Jennifer Doudna, one of the CRISPR pioneers central to the film.Credit: Wonder Collaborative



Human Nature follows a straight path, beginning with the seeds of genetic engineering in the 1960s and ending in the ethical quagmires of making changes to human DNA that future generations could inherit. The film will be educational for people who haven’t heard of CRISPR before; little will be new for those who have. Having covered the story from the beginning, I enjoyed watching the who’s who of CRISPR’s early years speak for themselves.

And the technology itself is covered beautifully. The camera swoops over crystalline salt pools in Spain, where Francisco Mojica, a microbiologist at the University of Alicante, ponders the repeated genetic letters in bacterial genomes — and the ‘spacers’ of unidentified DNA sequences in between. In 2005, he revealed that the enigmatic spacers mimic genes from viruses that once infected the microbes, and that these sequences form a kind of ‘memory’ that allows bacteria to recognize and attack the invaders in future. Animations of double helices clarify what happens; they reappear when Doudna’s team adapts CRISPR as a laboratory workhorse. Even this scene has a pulse, due to the ever-enthusiastic Fyodor Urnov, science director at the Innovative Genomics Institute, UC Berkeley’s centre focused on CRISPR. Together with the enzyme Cas9, CRISPR spots and snips genes that it’s been programmed to find.

Feng Zhang at the Broad Institute of MIT and Harvard in Cambridge, Massachusetts, appears briefly. But scant attention is devoted to his groundbreaking studies from 2013 enabling CRISPR to edit animal DNA (these are the experiments at the centre of the Broad’s contested patents). And although a montage of headlines shows a subsequent flurry of experiments in which scientists edit various organisms, little is said about how these studies have pushed forwards fields ranging from evolutionary biology to agriculture. Nor do we learn about scientists’ continuing struggle to insert genes using CRISPR in most organisms other than mice and flies. Their attempts often fail, or result in side effects or death.

The film-makers probably feared that audiences would weary of details. But I was hungry for an update on what scientists are actually doing right now. That’s especially true when it comes to editing people. But rather than dwell on a couple of dozen CRISPR-based therapies in early stages of testing, the film bounds into the possibilities of engineering humans using CRISPR with an ominous clip of Russian president Vladimir Putin speaking in 2017. Soldiers, he says, could be endowed with the ability to fight without pain. And Urnov explains how: CRISPR could be used to delete a gene that transmits pain signals to the brain. He says he’s sure that this will become an analgesic treatment offered to cancer patients in pain.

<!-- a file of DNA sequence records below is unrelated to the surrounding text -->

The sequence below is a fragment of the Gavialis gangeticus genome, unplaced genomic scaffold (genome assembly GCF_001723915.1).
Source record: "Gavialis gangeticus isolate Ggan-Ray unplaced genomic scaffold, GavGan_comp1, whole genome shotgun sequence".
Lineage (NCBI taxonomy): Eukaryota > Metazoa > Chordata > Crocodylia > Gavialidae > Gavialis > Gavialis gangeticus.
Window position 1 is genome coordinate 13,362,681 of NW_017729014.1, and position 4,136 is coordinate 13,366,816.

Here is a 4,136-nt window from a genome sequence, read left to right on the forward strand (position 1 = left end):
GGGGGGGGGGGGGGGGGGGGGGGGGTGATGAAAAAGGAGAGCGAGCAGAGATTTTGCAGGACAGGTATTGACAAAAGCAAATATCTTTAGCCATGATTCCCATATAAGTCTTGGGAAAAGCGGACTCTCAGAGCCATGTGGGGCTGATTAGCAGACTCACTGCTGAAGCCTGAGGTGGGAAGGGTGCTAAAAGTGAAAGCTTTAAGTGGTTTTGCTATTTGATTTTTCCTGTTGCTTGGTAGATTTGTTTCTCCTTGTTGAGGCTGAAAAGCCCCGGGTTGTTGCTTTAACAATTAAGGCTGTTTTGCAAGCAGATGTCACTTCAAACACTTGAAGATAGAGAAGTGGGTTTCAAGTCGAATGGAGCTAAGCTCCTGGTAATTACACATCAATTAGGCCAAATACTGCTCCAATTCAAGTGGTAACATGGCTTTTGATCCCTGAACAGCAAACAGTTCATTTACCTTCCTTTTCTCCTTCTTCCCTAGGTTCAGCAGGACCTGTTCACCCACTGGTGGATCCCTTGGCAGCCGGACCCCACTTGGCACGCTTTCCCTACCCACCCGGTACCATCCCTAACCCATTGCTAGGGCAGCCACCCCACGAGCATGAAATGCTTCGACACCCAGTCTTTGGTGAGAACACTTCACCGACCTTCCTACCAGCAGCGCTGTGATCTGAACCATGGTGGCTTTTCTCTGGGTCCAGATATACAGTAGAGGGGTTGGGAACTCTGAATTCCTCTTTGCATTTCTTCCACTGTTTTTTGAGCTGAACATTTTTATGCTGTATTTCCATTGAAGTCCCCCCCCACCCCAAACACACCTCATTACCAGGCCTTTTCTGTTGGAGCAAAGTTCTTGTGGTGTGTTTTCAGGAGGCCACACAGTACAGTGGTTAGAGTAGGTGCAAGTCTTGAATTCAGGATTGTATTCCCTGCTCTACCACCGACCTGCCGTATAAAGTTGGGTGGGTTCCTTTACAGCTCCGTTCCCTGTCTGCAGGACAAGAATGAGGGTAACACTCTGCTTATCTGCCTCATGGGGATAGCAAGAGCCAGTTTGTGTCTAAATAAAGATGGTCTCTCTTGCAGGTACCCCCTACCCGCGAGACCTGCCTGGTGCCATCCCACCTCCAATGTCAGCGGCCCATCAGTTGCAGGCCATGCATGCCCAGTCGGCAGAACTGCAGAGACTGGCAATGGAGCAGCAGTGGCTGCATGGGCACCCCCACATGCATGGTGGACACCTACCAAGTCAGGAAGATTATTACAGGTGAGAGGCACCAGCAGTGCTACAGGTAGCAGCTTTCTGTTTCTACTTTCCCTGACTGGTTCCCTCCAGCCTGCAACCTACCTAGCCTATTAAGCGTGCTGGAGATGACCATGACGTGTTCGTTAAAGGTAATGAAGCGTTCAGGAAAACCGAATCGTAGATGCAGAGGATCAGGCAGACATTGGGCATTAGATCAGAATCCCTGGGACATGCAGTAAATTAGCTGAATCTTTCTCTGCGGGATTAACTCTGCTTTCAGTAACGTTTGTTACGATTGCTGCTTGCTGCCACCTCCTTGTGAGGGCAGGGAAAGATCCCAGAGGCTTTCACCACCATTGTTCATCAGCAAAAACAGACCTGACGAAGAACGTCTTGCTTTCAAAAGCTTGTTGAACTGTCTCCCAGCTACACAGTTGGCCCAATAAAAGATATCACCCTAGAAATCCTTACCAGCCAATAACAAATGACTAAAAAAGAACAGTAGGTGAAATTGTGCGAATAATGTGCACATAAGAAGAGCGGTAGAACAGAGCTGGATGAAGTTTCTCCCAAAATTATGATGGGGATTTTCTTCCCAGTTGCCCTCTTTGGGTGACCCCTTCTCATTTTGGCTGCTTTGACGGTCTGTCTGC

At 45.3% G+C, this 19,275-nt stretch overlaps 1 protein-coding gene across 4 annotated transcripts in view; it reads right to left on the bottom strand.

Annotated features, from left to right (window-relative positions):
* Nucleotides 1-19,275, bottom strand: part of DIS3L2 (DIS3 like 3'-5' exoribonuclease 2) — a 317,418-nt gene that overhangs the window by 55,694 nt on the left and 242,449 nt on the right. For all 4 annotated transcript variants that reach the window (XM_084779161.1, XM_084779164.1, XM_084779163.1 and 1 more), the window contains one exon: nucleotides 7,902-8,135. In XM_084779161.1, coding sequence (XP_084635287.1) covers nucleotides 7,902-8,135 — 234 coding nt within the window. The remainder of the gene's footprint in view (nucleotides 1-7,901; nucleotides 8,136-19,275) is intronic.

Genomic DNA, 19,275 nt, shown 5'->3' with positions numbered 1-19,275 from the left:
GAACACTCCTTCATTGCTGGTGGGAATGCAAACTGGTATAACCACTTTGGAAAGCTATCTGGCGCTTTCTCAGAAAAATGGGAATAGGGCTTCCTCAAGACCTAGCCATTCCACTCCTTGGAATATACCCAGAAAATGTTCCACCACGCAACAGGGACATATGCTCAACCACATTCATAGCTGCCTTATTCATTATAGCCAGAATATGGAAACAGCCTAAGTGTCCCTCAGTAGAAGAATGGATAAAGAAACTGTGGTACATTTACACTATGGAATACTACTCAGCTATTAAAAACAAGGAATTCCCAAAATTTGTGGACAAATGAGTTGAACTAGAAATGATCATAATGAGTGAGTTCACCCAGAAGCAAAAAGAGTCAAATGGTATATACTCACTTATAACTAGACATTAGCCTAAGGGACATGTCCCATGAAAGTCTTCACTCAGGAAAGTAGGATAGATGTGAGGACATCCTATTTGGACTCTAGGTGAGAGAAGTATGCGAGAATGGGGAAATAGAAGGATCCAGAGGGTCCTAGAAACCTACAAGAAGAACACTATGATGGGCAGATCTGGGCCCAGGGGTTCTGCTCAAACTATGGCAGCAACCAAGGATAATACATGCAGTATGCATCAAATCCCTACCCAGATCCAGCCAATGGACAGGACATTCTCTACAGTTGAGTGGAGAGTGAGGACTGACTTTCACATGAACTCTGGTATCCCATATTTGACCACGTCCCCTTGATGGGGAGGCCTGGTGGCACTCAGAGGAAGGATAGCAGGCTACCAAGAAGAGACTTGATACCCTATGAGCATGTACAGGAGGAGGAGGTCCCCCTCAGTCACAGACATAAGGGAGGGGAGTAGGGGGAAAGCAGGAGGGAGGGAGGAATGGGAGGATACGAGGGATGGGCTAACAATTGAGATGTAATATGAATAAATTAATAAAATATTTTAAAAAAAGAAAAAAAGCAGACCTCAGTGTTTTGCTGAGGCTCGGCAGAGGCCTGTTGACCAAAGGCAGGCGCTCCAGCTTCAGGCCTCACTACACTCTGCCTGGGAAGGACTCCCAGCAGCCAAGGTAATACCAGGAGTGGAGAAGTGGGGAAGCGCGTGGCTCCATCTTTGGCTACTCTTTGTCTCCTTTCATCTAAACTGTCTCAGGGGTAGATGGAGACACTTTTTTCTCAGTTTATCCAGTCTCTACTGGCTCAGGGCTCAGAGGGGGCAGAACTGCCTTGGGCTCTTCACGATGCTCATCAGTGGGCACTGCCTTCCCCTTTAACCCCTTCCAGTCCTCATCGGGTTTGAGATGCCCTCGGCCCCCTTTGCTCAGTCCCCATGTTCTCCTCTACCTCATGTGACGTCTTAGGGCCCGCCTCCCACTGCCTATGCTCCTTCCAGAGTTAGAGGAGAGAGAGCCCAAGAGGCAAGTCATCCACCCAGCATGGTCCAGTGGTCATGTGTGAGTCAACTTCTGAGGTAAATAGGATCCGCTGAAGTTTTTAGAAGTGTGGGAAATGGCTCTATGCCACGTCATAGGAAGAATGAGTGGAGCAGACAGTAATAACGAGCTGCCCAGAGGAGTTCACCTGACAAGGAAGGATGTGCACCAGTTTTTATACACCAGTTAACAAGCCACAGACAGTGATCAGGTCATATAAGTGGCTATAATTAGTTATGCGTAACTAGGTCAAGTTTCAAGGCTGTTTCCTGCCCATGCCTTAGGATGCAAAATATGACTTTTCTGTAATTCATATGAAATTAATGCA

The rest of the film centres on the ethics of human editing, as if everything were possible. George Daley, a bioethicist at Harvard Medical School in Boston, Massachusetts, draws a line between editing embryos and editing adults; in the former case, children would be born with the alteration in all their cells and changes would be passed down through generations. All the scientists (the protagonists of this film) are conscientious. Doudna, for example, says that Hitler showed up in one of the nightmares she had that were triggered by her anxiety over the potential misuse of the tool. In 2015, Urnov and his colleagues argued that editing embryos, sperm and eggs should be banned for now1. And earlier this year, Zhang and others recommended that scientists come up with a framework that governments could use to evaluate research proposals as the science of gene editing progresses2.

Still, other scientists can’t contain their excitement. Stephen Hsu, a co-founder of Genomic Prediction, a genetic testing company for in vitro fertilization in North Brunswick, New Jersey, suggests that, eventually, editing could advance humanity by making people healthier, longer-lived or smarter. The documentary pushes him on this point, and flashes a Nazi propaganda clip. Hsu counters that his vision is different from eugenics because the choice to edit is made by parents.

Alta Charo, a bioethicist at the University of Wisconsin–Madison, also dismisses certain fears, pointing out, for example, that characteristics such as intelligence are controlled by multiple genes and by the environment. But she concedes that there is a risk to editing, and therefore it shouldn’t be used frivolously. Just 30 out of 195 countries have banned the editing of human embryos, sperm and eggs in the clinic with CRISPR, and the rules might not govern pure research.

Human Nature traces CRISPR up to a pivotal moment. The film was nearly finished when the news was reported last November that twin girls had been born after Chinese biophysicist He Jiankui had used CRISPR to edit their embryos. So the film-makers just spliced it in as an afterthought. After the heroes of the film had spent so much time expounding on the need to prevent this outcome, its sudden fruition is troubling. Asked why the film-makers didn’t revise the documentary to focus on the case, Kirschner says that they decided there was value in what they had: a film on CRISPR’s origins. Plus, we truly don’t know what will happen next. Kirschner writes: “It is impossible to tell whether it will ultimately be seen as an inflection point or an aberration.”

The Wonder Collaborative had considered creating just a brief CRISPR explainer. I’m glad they opted for a full-length feature: it gives them time to strike a nerve. For me, this happened in the scenes with Sanchez. At the end of the film, after so many researchers have gushed about the power of CRISPR to cure disease, the interviewer asks Sanchez if he wished his parents had used the tool to prevent his being born with a deadly condition. Sanchez pauses, and says no: “I don’t think I’d be me.”



doi: 10.1038/d41586-019-03479-3